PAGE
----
Sure, Your 7-Year-Old Can Walk, But Why Not Carry Him?

Filed under: Opinions, Expert Advice: Just For You

If you thought carrying your baby for the first year or two was tough, I've got some bad news for you. It's the Piggyback Rider -- a newfangled, $80 child carrier that promises it can handle kids up to 60 pounds ... and 7 years old.

Yep. Now you can schlep your little second grader around, on your back, just like you did when she was 1. Or 2. Or maybe a petite 3. Suddenly, the idea that we should be carrying our kids around for another four or five years is supposed to sound normal. Even fun. Even good for parents and kids. When actually, it's ridiculous for both.

"Children (2½ - 7 years) love the height advantage, rest and, most of all, the quality time with their parents," boasts the Piggyback Rider website.

Ack! Kids love the "rest" they get? Aren't kids supposed to be running around? Aren't they getting fat enough already? Aren't we -- the grown-ups! -- the ones who always need a rest? I know I sure do! And if I was staggering under the weight of a whiny grammar school student grabbing my hair, I'd need three days in a mud bath before I could get up again.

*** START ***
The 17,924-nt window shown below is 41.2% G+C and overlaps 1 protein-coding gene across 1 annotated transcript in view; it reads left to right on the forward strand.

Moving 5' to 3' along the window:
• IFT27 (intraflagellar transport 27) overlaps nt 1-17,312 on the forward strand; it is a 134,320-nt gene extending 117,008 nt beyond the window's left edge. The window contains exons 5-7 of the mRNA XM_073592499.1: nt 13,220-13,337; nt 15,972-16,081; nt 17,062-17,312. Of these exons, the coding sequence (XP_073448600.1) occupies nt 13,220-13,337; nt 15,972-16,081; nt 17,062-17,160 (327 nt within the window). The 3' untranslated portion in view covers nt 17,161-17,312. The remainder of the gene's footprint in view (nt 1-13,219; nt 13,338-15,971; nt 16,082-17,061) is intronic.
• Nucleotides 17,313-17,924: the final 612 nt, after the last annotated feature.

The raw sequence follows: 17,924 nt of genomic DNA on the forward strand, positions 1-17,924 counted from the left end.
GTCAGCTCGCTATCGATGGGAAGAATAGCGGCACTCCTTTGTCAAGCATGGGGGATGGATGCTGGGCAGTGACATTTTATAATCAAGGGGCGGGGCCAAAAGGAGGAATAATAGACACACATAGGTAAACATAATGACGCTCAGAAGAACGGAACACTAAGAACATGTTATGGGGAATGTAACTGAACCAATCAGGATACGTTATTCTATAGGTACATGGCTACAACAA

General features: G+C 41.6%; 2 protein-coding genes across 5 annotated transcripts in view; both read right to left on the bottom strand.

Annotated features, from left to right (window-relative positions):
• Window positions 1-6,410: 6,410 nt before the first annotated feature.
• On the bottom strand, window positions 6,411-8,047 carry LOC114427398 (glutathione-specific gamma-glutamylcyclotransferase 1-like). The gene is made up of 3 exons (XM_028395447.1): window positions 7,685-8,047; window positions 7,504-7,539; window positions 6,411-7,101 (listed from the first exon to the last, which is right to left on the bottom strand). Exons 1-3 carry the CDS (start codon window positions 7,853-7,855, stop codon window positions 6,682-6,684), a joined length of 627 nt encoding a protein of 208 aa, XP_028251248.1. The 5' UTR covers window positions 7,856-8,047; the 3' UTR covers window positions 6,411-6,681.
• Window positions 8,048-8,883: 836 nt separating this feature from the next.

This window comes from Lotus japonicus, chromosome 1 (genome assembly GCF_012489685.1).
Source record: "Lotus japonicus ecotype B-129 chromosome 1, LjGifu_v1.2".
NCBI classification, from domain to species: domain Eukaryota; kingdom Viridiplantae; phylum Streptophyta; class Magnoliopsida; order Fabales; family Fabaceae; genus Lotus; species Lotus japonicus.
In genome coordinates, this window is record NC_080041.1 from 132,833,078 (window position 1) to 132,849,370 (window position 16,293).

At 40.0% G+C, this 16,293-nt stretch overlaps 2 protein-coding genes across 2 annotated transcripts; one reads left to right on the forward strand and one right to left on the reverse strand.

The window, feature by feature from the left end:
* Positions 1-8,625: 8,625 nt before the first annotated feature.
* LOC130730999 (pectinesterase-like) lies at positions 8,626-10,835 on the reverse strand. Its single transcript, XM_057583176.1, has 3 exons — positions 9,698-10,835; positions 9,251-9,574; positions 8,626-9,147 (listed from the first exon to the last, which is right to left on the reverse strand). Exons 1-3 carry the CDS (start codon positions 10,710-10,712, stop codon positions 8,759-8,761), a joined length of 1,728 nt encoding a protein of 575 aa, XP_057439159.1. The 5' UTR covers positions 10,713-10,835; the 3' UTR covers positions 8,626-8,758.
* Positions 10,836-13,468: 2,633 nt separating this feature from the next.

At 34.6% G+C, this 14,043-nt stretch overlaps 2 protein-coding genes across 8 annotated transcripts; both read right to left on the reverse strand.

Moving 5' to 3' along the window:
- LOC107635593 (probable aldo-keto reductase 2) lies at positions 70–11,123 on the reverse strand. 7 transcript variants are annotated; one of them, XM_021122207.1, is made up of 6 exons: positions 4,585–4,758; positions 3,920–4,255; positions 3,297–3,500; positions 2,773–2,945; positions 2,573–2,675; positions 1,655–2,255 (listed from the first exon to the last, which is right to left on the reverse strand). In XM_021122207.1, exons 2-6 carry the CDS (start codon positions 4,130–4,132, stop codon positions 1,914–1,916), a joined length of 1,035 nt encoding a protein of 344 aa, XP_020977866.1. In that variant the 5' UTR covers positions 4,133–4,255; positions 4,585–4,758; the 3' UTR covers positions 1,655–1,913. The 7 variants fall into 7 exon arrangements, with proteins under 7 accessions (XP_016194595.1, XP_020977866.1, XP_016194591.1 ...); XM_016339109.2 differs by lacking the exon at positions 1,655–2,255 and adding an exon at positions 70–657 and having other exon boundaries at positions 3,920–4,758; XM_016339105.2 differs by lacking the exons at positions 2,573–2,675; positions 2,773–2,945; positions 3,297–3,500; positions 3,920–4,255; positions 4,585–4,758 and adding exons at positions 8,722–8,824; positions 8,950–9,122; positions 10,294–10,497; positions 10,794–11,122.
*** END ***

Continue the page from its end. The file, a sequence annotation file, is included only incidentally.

As for "quality time" with parents, how does this qualify? The kid is strapped in. He's talking to a ponytail. He has as much free will as a mounted moosehead. Is it really quality time when you're Mommy's backpack?

The whole idea of carrying one's children usually has to do with their inability to get around on their own. Once a kid is capable of walking, why stop them? Would you stop a kid from chewing? "Wait, honey! Let me chew that first!" Or wiping himself? "Bend over!" So why stop a kid -- and we're not talking about children with special needs here -- from literally standing on his own?

In the video about the device, the creator crows that it is great for "adventures" like "applepicking." But the joy of applepicking is freely frolicking -- a joy denied to kiddie cling-ons.

Under the guise of easing a parent's burden and helping kids, this product does just the opposite. It burdens parents far longer than anyone ever dreamed, and it stunts kids by making them dependent on their parents.

That said, I bet it'll sell. Anytime you can convince parents that they should be doing more, for longer, for their perfectly capable kids, you can usually make a buck. Or $80.

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AdviceMama Says:
Start by teaching him that it is safe to do so.